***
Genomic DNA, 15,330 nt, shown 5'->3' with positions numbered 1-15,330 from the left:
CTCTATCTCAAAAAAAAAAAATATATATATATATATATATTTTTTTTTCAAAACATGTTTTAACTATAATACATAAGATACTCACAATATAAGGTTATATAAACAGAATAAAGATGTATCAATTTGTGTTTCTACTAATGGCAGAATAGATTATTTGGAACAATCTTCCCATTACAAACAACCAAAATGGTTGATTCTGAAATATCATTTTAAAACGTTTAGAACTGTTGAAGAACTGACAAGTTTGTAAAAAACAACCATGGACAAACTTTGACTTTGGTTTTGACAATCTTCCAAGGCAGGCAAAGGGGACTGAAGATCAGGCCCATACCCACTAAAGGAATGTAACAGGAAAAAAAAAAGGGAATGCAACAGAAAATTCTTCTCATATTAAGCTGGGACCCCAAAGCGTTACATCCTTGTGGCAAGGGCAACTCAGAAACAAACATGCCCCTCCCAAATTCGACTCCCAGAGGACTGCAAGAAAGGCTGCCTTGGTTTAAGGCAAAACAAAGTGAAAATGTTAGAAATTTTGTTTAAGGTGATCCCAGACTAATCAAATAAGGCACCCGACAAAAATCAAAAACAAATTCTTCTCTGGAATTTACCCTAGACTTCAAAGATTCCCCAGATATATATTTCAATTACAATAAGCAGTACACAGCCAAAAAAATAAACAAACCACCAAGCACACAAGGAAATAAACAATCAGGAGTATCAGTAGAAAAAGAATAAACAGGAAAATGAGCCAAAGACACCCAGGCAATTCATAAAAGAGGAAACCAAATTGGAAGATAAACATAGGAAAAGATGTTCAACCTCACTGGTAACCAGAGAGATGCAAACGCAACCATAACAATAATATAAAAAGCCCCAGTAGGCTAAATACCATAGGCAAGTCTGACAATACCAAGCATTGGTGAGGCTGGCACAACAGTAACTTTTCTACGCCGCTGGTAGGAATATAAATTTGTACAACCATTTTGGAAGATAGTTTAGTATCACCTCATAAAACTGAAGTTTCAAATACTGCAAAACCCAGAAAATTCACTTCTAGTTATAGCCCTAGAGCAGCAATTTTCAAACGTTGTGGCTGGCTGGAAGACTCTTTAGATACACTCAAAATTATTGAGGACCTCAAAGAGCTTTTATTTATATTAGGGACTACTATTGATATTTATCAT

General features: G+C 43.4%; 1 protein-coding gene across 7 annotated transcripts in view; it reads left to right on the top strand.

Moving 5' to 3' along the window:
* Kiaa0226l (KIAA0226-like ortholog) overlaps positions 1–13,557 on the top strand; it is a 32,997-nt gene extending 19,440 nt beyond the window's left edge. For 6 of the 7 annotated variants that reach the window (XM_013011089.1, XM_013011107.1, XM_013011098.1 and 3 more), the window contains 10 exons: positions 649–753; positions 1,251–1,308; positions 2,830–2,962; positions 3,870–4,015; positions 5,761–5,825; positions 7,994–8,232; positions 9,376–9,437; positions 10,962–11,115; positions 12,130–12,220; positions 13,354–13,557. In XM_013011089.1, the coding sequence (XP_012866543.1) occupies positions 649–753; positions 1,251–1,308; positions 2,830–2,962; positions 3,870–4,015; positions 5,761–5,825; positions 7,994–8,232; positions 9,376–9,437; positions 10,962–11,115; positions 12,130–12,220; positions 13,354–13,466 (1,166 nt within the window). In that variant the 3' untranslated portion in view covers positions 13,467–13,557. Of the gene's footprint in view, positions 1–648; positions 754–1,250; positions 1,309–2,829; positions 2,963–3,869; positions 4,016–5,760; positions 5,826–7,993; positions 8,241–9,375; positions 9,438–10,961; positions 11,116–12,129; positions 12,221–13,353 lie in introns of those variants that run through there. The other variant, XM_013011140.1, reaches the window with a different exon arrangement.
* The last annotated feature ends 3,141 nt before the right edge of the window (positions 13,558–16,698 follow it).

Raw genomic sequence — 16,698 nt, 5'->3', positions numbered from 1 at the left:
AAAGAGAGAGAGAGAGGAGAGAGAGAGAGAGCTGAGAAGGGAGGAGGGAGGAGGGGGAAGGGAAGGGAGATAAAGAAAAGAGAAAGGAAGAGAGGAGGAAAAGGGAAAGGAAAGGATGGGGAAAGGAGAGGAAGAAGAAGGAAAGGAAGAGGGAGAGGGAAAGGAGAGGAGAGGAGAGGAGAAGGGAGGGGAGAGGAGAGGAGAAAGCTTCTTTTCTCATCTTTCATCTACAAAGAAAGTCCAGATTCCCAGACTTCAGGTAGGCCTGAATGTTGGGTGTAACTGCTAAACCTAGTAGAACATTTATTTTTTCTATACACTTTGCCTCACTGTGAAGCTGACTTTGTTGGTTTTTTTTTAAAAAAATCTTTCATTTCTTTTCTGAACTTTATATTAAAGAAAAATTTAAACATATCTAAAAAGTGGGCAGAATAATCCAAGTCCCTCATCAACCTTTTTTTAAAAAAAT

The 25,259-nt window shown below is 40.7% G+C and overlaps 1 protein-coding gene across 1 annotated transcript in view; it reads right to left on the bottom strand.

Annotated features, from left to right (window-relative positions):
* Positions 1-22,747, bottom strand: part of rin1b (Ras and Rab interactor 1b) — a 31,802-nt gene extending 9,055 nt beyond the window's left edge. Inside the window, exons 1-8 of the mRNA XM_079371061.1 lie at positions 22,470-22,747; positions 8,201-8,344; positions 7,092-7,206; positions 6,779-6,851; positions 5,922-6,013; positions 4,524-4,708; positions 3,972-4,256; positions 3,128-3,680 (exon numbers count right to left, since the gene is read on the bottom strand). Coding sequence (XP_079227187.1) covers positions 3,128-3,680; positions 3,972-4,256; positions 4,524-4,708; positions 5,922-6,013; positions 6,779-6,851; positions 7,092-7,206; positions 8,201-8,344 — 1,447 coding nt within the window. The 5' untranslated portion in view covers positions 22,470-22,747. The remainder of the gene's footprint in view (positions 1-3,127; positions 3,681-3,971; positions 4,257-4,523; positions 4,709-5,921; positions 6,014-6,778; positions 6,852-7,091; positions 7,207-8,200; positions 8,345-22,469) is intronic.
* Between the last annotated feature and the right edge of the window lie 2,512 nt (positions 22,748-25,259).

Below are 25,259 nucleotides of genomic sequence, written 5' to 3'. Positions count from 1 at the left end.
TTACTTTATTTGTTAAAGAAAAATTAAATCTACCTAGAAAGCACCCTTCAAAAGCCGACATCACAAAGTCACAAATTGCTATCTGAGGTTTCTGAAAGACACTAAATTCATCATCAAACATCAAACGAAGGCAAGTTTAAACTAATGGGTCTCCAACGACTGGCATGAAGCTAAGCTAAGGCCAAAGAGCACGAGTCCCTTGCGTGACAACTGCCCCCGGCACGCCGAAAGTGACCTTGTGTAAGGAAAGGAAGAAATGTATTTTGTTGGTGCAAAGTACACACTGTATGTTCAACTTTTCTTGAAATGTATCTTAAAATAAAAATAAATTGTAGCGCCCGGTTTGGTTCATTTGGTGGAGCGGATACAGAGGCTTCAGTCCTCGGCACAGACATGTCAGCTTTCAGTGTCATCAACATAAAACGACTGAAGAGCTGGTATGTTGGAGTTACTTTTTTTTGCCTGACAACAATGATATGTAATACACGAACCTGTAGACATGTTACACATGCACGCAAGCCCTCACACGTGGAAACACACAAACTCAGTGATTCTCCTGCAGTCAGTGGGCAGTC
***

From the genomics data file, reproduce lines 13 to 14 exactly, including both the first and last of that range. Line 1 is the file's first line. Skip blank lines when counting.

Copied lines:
Below are 25,259 nucleotides of genomic sequence, written 5' to 3'. Positions count from 1 at the left end.
TTACTTTATTTGTTAAAGAAAAATTAAATCTACCTAGAAAGCACCCTTCAAAAGCCGACATCACAAAGTCACAAATTGCTATCTGAGGTTTCTGAAAGACACTAAATTCATCATCAAACATCAAACGAAGGCAAGTTTAAACTAATGGGTCTCCAACGACTGGCATGAAGCTAAGCTAAGGCCAAAGAGCACGAGTCCCTTGCGTGACAACTGCCCCCGGCACGCCGAAAGTGACCTTGTGTAAGGAAAGGAAGAAATGTATTTTGTTGGTGCAAAGTACACACTGTATGTTCAACTTTTCTTGAAATGTATCTTAAAATAAAAATAAATTGTAGCGCCCGGTTTGGTTCATTTGGTGGAGCGGATACAGAGGCTTCAGTCCTCGGCACAGACATGTCAGCTTTCAGTGTCATCAACATAAAACGACTGAAGAGCTGGTATGTTGGAGTTACTTTTTTTTGCCTGACAACAATGATATGTAATACACGAACCTGTAGACATGTTACACATGCACGCAAGCCCTCACACGTGGAAACACACAAACTCAGTGATTCTCCTGCAGTCAGTGGGCAGTC